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Health

Woman shares private before-and-after pictures to reassure people that plastic surgery is OK

“Get it done,” she urged. “Get work done.”

fluently forward, plastic surgery, tiktok

Woman shares her positive experience with plastic surgery.

There is an age-old debate over whether someone should get plastic surgery to overcome their insecurities or learn how to accept them by talking to a therapist.

Plastic Surgeon Dr. Chales T. Slack says that plastic surgery can’t solve all someone’s problems. “Perkier breasts won’t save your marriage,” Parker wrote on his blog. “A new nose won’t guarantee a promotion. And while cosmetic surgery can give you a boost of confidence and add to your self-esteem, it cannot fix big underlying psychological issues.”

Studies show that for some plastic surgery can be a big boost to their self-esteem, while for others, such as those with body dysmorphic disorder, it can lead them to feel even worse about themselves.


Over recent years, public opinion surrounding plastic surgery has changed. Previously, many thought cosmetic treatments were vain, superficial, or only for people with low self-esteem. But these days, more see it as self-care in a world where people feel judged for their appearance.

Since the pandemic, there has been a huge surge in people getting plastic surgery. Especially among those younger than 45. At least 30% of plastic surgeons say their business has at least doubled since 2020.

Shannon McNamara, the host of the Fluently Forward podcast, recently reshared a video of her getting a nose job to inspire others who are feeling insecure about their body to get work done.

@fluentlyforward

Throwback post #nosejob #rhinoplasty #beforeandafter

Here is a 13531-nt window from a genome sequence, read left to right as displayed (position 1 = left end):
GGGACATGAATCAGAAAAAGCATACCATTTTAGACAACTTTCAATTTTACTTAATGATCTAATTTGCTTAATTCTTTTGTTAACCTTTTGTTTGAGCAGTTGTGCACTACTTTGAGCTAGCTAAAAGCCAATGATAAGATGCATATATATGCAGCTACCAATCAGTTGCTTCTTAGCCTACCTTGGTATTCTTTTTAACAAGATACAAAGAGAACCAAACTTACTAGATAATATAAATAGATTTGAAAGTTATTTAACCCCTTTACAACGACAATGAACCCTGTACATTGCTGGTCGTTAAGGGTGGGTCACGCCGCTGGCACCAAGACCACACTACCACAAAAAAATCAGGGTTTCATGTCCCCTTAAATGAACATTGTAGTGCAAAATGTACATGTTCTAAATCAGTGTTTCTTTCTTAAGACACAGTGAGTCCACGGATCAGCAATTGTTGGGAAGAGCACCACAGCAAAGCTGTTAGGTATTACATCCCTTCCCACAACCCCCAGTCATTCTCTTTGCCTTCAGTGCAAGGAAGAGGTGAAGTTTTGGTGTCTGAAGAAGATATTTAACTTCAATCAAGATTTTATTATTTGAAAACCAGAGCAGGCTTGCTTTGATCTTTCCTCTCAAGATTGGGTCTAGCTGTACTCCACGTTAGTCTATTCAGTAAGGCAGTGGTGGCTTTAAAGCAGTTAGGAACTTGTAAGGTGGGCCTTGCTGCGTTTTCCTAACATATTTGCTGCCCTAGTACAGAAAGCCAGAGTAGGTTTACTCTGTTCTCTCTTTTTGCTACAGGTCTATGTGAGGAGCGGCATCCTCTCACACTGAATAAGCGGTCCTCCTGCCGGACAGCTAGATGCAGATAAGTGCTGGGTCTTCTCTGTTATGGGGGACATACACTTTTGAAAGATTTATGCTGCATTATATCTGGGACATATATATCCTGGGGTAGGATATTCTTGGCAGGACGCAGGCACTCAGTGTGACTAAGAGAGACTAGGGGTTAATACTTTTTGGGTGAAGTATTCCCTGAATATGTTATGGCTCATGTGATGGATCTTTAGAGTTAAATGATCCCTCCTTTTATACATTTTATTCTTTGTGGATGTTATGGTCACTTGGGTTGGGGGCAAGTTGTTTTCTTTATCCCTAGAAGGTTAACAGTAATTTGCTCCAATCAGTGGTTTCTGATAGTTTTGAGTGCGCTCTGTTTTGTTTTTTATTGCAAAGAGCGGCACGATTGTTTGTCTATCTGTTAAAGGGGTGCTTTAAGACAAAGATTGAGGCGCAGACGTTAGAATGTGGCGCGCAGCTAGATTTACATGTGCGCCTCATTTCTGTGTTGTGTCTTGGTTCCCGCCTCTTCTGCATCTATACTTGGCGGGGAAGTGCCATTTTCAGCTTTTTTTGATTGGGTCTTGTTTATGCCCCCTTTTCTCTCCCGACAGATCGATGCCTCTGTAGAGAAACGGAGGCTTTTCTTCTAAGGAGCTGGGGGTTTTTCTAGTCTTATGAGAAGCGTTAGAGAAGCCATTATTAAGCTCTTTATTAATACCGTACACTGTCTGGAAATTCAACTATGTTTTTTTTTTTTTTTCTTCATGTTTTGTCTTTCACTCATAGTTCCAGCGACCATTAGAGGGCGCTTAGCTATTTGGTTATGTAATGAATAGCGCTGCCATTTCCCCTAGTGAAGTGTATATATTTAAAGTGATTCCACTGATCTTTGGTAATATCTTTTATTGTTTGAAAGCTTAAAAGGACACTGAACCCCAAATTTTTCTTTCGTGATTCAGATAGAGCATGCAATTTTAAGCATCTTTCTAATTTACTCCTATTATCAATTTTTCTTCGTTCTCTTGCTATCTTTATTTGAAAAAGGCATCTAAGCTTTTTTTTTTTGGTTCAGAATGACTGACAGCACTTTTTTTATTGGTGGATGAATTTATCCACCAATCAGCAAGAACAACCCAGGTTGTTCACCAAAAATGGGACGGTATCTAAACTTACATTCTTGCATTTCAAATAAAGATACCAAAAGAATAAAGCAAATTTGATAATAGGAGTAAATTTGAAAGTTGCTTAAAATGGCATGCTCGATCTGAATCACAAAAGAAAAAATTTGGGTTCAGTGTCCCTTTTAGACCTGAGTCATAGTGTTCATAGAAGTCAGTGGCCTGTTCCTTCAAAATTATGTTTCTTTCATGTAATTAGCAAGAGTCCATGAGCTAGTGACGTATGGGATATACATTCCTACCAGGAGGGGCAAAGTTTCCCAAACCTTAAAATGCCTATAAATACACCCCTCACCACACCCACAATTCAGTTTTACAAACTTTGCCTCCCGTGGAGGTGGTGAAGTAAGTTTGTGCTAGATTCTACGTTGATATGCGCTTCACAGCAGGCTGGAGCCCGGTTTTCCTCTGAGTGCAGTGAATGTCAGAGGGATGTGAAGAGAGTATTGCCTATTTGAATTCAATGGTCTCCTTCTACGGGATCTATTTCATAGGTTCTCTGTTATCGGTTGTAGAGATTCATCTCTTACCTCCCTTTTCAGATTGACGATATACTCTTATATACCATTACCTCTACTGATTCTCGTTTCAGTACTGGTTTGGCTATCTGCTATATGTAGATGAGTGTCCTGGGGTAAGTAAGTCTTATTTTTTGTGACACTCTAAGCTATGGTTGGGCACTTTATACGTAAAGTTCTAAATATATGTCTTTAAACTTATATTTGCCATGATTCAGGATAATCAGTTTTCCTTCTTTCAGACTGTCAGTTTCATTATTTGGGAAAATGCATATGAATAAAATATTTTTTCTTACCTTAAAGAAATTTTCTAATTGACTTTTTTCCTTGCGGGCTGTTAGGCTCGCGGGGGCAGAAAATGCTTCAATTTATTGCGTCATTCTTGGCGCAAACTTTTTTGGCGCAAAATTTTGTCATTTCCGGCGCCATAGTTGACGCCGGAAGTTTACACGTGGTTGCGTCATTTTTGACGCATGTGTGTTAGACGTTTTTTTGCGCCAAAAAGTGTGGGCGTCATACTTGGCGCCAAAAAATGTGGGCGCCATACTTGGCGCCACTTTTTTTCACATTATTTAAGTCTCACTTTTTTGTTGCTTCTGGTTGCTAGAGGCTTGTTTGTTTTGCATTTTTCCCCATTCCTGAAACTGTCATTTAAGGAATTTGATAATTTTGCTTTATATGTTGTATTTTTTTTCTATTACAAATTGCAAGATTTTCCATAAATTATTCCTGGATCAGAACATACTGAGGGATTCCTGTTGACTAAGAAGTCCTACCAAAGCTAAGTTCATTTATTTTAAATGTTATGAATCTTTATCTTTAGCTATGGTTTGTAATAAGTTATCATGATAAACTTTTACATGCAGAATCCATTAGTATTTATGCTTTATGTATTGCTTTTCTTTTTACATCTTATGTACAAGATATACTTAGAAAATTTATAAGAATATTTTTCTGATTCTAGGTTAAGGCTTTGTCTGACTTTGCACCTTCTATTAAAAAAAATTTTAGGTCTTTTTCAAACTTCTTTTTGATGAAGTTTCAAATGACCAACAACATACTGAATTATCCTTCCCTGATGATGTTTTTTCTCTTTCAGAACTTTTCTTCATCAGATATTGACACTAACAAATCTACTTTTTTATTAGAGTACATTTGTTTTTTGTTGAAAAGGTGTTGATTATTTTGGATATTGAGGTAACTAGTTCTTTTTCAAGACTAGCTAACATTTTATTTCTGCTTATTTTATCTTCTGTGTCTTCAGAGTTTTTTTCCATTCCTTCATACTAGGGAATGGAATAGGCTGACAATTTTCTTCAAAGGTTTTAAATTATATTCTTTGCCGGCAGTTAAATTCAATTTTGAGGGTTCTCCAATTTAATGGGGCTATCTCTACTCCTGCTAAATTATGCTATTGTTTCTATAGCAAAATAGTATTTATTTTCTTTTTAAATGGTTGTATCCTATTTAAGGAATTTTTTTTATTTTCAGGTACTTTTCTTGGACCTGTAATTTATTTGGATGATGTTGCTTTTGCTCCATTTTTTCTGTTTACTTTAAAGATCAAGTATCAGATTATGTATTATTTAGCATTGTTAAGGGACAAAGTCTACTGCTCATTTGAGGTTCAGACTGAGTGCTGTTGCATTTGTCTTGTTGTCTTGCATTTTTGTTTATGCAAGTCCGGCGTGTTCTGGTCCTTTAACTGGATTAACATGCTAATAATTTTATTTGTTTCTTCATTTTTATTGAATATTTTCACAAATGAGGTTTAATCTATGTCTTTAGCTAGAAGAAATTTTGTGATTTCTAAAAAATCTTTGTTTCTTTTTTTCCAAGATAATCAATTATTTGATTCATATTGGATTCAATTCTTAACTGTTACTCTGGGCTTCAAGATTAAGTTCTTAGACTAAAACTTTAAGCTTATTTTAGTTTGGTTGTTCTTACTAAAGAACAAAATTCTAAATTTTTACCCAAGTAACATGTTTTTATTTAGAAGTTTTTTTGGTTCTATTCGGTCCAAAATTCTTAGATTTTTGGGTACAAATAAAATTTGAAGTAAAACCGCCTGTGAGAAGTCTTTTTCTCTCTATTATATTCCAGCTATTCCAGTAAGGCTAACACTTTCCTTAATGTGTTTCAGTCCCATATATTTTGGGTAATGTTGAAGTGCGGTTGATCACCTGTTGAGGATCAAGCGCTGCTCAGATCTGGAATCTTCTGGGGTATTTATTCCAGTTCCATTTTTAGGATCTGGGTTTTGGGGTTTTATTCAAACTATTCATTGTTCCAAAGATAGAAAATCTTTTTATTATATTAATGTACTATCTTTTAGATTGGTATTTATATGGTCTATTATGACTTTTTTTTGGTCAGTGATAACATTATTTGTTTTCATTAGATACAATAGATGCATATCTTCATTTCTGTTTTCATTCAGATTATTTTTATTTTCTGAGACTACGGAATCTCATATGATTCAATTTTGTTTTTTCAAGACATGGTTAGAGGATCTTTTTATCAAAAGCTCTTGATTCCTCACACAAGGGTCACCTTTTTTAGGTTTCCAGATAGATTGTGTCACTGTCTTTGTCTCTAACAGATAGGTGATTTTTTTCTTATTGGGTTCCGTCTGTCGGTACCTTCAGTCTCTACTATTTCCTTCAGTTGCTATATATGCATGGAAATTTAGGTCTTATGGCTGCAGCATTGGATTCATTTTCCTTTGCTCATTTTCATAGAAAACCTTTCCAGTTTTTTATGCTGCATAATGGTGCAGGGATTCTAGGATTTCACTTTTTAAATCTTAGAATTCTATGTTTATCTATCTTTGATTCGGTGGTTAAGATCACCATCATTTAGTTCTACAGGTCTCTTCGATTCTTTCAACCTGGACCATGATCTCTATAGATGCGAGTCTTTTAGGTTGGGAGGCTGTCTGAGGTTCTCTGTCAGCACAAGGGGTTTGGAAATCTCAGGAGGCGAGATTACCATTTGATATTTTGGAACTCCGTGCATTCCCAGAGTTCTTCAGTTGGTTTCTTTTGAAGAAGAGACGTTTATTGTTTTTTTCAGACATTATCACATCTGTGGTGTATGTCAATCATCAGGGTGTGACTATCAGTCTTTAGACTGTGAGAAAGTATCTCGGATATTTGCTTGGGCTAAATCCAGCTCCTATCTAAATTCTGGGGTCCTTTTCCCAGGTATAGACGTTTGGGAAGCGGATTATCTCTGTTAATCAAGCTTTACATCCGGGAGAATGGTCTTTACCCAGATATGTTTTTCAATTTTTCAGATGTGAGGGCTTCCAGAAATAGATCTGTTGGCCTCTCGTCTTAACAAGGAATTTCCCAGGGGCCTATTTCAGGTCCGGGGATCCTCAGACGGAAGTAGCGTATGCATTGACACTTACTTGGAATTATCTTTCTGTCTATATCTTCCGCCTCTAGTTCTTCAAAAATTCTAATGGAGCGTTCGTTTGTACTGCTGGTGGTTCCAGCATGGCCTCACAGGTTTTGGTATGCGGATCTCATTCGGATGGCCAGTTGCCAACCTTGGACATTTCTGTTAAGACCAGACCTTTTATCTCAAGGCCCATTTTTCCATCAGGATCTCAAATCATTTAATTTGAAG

“I’m short, I’m petite, and I just feel like my nose stuck out so much,” she said in the video. “I feel like anyone else who doesn’t like their nose, you will know the feeling. I don’t even have to describe it; it was all I thought about.”

McNamara believes the pain of being uncomfortable with her nose went way beyond the satisfaction she could ever feel by having a “natural” body.

“I thought about my nose every day,” she said. She then shared a memory of when she was in the 7th garage and went out of her way to sit in an odd position in class to ensure her crush couldn’t see her profile.

She also spoke out against those who said she shouldn’t get plastic surgery because she was “so beautiful that she didn’t need” it. McNamara believes cosmetic surgery can be necessary when extreme feelings of insecurity cause stress hormones to overtake your body. “It’s just sending cortisol through their system,” she argues.

“Get it done,” she urged. “Get work done.”


Five years after the surgery, McNamara is satisfied with her new look. "I don't give a rat's A about my nose,” McNamara said. “I just don't think about it, and that was what I wanted. And I think everyone who says that they got their nose done, the only thing they regret is not doing it sooner."

McNamara’s video is a strong case for those who want to remove the stigma surrounding plastic surgery. However, the research shows that the answer should differ for everyone, depending on the root causes of their insecurities. "The whole idea of aesthetic surgery being superficial, it's just not," Dr. Adam Kulker tells InStyle. "People tend to be very judgmental, but it's so much more important to focus on the individual and their self-perception."


Family

Married couple swears by the '3-Hour Night' as a relationship game changer

"If you’re stuck in a rut with your evenings — try this!"

@racheleehiggins/TikTok

Want out of a relationship rut? The Three hour night might be the perfect solution.